Collective Learning for Transformational Change: A Guide to Collaborative Action

Collective Learning for Transformational Change

by Valerie A. Brown and Judith A. Lambert

Interest in managing change has been accelerating over the past decade, with rapidly changing social and environmental conditions. The scope of the changes has advanced from incremental ones in existing systems to ones involving transformations in the system itself.

In Collective Learning for Transformational Change, Valerie A. Brown and Judith A Lambert provide a practical guide for anyone seeking to design and deliver a strategic transformational change process.

The authors outline how to work with the collective learning spiral in a wide range of situations, including those where people wish to:

• develop their own thinking
• work on team building
• initiate whole-of-community change
• restructure an organisation
• offer professional development
• take part in policy development.

In Part 1: Instructions: Collective Learning for Transformational Change, the authors, drawing on the experiental learning cycle developed by David Kolb, provide an outline of the theory and practice of collective learning. This process follows the rules of open space learning, dialogue and valuing diversity. They also provide a detailed description of how to work with the collective learning spiral and how to navigate the learning stages:

• clarifying aims
• finding the facts
• generating ideas
• putting the ideas into action
• reconsidering the original aims.

At each stage, Brown and Lambert show how the key set of interests in the proposed change come together under conditions that foster open dialogue. Examining the findings of over 300 study sites, they identify the decision-making set as:

• key individuals
• affected communities
• relevant specialists
• influential organisations
• creative thinkers.

Part 2: Case Studies: Celebrations of Collective Learning explores examples of collective learning having led to transformational change in a wide range of contexts, from cities, to councils, to organisations.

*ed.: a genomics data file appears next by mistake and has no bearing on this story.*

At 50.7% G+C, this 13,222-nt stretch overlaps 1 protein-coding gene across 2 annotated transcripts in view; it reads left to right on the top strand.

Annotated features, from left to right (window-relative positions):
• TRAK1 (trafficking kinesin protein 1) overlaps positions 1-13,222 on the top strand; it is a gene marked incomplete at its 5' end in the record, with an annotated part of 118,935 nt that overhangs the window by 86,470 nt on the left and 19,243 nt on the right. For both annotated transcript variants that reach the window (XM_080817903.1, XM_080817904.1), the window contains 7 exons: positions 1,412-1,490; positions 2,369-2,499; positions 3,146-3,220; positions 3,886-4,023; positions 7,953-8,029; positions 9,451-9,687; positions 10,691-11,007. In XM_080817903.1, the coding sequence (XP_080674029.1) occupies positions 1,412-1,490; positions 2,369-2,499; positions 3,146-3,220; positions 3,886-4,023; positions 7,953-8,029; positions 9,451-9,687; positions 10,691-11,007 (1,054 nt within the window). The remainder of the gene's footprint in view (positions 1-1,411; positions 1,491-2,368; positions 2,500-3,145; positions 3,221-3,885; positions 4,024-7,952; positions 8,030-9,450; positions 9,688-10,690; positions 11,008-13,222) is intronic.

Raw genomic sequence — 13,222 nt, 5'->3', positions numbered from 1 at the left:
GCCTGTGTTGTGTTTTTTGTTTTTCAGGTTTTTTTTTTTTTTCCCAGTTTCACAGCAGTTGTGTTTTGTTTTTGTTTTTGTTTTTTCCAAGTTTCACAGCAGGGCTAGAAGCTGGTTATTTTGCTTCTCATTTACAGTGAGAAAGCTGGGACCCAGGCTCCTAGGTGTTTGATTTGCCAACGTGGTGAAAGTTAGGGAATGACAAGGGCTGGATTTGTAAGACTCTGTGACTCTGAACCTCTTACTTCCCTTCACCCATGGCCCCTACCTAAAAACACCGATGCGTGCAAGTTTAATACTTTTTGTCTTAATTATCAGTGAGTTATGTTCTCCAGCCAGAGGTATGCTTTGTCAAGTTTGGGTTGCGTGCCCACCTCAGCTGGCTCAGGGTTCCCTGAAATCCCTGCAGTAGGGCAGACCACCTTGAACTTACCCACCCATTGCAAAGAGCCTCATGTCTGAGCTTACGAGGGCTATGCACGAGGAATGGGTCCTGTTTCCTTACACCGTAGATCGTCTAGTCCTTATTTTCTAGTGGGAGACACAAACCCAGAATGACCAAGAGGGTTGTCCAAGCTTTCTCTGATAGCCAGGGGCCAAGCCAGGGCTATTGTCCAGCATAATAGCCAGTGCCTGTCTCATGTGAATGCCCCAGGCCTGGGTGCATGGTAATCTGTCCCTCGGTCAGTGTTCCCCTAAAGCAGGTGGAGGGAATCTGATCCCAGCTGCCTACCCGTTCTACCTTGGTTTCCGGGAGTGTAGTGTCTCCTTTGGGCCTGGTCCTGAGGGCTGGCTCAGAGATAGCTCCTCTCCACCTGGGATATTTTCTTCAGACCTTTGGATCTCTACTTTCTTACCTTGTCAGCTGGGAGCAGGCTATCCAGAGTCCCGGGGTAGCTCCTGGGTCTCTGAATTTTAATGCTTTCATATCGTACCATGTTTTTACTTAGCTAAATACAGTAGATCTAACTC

Part 3: Resources: A-Z of Collective Learning offers 32 activities on which the program designers can draw in the course of guiding transformational change.

Ultimately, Collective Learning for Transformational Change is a resource that will be immensely valuable to researchers, students and professionals working in the fields of organisational change, organisational behaviour, management education, and sustainability training, education and leadership.

Reviews of Collective Learning for Transformational Change: A Guide to Collaborative Action

‘This “Guide to Collaborative Action” is a systematic and accessible resource – providing direction and inspiration for current and future change agents. Decades of experience have been synthesized in an innovative, integrative and invaluable guide that opens new and creative pathways toward transformational change.’
Margot Parkes, professor, University of Northern British Columbia, Canada;president, International Association for Ecology and Health

‘The Collective Social Learning process is simply outstanding. We have found that the framework energises participants, leads to individual and collective action and is transformative. Collective learning has become one of our key change processes in our city’s sustainability journey. We have also used the guide to conduct collective learning programs around Australia, and in the USA, New Guinea and Ethiopia.’
Greg Bruce, executive manager, Integrated Sustainability Services, Townsville City Council, Queensland, Australia

‘As a consultant in the field of international development, I highly recommend this book for everyone who is facilitating intentional transformational change. Based on concepts of collective learning, it brings together clear exercises and an A-Z of essential tools. The many case studies demonstrate how the collective learning spiral can be a vehicle for transformational change in a wide range of cultures.’
Sara Cummings, international consultant, Integrated Knowledge Management Emergent, a European aid development initiative;editor, Knowledge Management for Development Journal